In Japan, if you are sharing food with people and it is down to the last piece, you should ask first before taking it. You can have it if a senior person at the table tells you can, though. Once the food is served to you by a chef or a host, you should eat all of it. Failing to finish your food may be interpreted as a sign that you didn’t enjoy it which may get you some bad looks. If you can’t finish, it would be wise to advise the chefs to give you less or have the leftovers packed for you although the to-go bag is not offered in most restaurants in Japan.
It Alright To Slurp On Noodles
You shouldn’t pass noodles from one set of chopsticks to another in Japan. However, you can slurp on your noodles all you want. Slurping is considered normal practice in Japan and some interpret it as a sign that you are enjoying your meal while some just consider it a common practice. You are also allowed to bring your bowl close to your mouth while eating and if you have finished the solid foods on your plate, you can drink the sauce or soup. You have to use both hands when drinking from those little bowls though.
Be Economical With Your Sauce
One thing you have to learn when eating in Japan is to trust the chef even if they don’t seem to have met your expectations. When food is brought to the table, you may realize that the sauce is less than what you are used to back home or even when you order from an online japanese food store, but the chef knows better than you. For sushi, you don’t have to dip the entire pieces into the soup, just the lower edges and then put the whole thing into your mouth. As for noodles, you should only use as much sauce as your food requires. Using up lots of sauce may be considered rude and gluttonous and asking for extra sauce may earn you some harsh looks.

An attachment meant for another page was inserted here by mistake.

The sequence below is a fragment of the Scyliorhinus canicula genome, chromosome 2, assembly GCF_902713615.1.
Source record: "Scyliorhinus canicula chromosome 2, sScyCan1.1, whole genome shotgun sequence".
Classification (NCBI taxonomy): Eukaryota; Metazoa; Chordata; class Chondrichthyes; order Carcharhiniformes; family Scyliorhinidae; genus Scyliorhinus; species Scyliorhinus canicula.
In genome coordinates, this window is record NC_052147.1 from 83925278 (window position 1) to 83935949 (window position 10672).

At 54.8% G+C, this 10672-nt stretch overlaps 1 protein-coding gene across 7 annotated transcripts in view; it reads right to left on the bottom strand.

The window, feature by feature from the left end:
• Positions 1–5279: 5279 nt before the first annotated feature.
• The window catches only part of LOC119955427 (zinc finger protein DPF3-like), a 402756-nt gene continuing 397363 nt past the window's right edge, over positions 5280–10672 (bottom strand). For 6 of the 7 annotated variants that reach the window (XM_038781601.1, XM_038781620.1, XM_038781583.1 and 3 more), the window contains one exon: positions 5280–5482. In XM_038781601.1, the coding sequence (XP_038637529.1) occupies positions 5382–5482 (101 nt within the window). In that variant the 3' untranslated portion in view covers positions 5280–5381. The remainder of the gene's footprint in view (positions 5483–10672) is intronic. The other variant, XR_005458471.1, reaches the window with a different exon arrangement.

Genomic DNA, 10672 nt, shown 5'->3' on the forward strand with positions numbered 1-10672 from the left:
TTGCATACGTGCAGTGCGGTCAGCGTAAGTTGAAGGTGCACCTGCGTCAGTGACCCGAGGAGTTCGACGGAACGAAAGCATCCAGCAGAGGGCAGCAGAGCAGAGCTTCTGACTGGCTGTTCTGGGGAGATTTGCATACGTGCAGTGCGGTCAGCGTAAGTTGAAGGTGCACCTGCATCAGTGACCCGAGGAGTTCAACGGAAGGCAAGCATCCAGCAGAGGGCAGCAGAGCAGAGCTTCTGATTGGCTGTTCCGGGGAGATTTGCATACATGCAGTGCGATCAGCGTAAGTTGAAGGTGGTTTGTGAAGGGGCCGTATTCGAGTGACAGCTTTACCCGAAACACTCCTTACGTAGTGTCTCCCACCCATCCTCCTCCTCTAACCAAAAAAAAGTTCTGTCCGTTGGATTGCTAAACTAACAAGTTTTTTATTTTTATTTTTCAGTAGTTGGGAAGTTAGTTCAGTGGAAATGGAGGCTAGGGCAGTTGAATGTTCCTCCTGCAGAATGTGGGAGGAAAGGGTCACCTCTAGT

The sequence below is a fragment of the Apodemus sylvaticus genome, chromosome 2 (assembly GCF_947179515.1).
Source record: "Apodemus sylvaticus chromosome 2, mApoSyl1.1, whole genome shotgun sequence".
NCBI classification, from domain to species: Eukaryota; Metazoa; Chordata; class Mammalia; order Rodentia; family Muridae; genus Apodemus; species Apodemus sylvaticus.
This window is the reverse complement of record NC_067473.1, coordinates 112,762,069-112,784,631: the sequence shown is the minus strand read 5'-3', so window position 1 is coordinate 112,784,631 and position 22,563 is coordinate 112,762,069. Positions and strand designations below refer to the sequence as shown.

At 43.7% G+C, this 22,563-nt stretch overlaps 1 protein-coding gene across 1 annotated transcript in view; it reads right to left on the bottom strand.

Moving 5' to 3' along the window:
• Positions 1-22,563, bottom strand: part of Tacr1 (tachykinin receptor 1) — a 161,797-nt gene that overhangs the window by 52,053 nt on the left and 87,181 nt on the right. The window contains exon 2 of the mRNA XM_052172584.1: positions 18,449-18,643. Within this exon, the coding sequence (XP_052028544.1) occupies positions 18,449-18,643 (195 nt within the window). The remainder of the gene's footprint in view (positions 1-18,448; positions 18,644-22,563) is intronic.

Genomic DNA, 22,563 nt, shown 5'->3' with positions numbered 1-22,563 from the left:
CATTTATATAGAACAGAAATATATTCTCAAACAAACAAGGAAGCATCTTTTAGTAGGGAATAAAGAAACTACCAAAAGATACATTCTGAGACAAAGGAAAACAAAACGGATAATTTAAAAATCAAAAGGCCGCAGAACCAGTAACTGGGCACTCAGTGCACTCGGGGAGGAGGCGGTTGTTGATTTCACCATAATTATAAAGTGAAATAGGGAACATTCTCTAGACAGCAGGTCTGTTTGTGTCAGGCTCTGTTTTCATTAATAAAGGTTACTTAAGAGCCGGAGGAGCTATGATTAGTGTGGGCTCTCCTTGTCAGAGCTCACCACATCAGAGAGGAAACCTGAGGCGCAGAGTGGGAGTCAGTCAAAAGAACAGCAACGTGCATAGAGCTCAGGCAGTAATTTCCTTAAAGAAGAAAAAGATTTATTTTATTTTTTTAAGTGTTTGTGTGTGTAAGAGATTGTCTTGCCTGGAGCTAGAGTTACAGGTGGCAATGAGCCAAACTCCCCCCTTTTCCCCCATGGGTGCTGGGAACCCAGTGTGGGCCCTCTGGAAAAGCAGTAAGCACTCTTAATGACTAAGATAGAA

Remember To Bow Appropriately
Bowing is n important part of everyday life in Japan and if it is not done appropriately, it loses its meaning. The most important thing to remember is that you need to bend at both the waist and the neck while keeping your back straight. You also have to bow lower than the other person if they are older or senior to you and you can’t come up until they do. If someone bows to you, it is mandatory to bow back and if they do it a second time, you have to do the same. You should keep your hands on your sides while bowing if you are a man or clasp them in your lap if you are a woman or a girl. Don’t bow to children though, that is not mandatory.